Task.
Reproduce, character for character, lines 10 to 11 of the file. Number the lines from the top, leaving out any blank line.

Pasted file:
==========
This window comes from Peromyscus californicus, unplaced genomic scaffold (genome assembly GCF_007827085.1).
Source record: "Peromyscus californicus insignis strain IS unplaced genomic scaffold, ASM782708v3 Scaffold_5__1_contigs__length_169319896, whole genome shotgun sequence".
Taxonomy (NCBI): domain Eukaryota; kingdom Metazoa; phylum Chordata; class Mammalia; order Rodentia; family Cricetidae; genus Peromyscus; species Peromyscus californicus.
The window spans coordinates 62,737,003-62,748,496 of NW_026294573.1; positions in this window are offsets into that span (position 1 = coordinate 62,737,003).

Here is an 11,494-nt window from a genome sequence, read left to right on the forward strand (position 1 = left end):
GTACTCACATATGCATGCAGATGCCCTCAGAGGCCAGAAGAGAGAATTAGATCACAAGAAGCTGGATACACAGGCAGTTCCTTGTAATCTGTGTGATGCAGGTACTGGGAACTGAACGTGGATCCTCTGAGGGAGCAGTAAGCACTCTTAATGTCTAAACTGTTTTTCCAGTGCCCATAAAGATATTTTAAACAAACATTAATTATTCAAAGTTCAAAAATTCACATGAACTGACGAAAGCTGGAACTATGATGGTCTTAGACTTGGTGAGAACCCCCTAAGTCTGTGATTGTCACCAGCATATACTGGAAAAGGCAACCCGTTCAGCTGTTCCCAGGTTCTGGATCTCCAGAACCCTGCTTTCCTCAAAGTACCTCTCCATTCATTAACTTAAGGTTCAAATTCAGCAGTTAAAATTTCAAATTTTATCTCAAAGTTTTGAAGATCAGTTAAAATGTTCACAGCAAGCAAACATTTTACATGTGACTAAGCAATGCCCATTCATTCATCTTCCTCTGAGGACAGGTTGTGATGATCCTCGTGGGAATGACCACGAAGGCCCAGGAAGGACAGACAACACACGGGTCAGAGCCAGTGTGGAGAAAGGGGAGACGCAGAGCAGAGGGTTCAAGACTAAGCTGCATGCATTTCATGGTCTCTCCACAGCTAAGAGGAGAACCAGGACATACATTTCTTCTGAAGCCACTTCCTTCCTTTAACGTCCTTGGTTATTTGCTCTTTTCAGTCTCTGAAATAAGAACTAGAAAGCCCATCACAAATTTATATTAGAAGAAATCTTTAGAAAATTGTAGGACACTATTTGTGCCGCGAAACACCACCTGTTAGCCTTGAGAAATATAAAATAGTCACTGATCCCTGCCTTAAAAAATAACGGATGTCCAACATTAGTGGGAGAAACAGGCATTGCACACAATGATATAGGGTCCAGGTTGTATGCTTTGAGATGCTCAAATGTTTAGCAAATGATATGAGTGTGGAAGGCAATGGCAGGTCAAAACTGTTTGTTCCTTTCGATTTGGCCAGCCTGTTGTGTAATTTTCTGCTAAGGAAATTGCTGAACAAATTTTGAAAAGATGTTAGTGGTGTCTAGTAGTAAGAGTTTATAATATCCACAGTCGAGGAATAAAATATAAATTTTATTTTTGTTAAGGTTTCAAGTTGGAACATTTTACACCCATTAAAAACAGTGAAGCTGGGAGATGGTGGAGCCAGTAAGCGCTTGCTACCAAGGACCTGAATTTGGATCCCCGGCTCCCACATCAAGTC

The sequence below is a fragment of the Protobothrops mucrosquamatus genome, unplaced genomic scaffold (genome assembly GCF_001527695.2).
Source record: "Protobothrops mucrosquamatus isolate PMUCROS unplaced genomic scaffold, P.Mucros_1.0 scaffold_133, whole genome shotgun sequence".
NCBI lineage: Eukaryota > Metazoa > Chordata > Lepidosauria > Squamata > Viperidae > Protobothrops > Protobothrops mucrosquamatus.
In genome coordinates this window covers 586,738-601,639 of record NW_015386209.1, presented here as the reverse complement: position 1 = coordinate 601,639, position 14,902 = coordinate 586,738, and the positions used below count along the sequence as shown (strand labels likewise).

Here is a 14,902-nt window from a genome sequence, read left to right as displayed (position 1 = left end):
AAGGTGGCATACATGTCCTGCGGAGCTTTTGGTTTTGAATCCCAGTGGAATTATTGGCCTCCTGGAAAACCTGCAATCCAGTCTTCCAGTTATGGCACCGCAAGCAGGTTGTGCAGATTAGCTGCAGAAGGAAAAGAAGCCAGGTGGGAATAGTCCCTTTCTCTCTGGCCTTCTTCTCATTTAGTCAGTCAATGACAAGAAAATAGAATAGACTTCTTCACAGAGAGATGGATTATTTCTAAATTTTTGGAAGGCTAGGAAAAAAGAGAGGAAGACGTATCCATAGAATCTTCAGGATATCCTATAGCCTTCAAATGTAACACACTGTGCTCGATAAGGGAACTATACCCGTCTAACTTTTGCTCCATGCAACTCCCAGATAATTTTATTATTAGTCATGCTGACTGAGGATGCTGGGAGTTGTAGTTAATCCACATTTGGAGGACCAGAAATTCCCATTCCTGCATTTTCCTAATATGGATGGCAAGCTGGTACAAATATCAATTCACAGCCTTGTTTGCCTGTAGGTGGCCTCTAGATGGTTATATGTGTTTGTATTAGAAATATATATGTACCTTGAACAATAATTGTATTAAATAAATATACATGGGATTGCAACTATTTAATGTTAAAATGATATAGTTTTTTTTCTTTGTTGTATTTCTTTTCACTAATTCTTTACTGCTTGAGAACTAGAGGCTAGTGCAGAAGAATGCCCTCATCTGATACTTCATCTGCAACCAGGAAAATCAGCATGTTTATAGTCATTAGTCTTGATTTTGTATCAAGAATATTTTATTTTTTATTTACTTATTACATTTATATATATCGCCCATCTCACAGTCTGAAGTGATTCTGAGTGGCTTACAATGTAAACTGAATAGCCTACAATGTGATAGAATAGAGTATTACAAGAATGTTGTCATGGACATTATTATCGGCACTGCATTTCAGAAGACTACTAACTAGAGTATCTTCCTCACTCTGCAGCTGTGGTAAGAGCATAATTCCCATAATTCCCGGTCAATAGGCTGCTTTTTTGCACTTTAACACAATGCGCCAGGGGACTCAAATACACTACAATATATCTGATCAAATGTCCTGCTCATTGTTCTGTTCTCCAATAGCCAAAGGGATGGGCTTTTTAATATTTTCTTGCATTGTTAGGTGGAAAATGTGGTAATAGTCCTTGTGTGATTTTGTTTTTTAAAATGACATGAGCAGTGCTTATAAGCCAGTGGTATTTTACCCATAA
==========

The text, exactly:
In genome coordinates this window covers 586,738-601,639 of record NW_015386209.1, presented here as the reverse complement: position 1 = coordinate 601,639, position 14,902 = coordinate 586,738, and the positions used below count along the sequence as shown (strand labels likewise).

Here is a 14,902-nt window from a genome sequence, read left to right as displayed (position 1 = left end):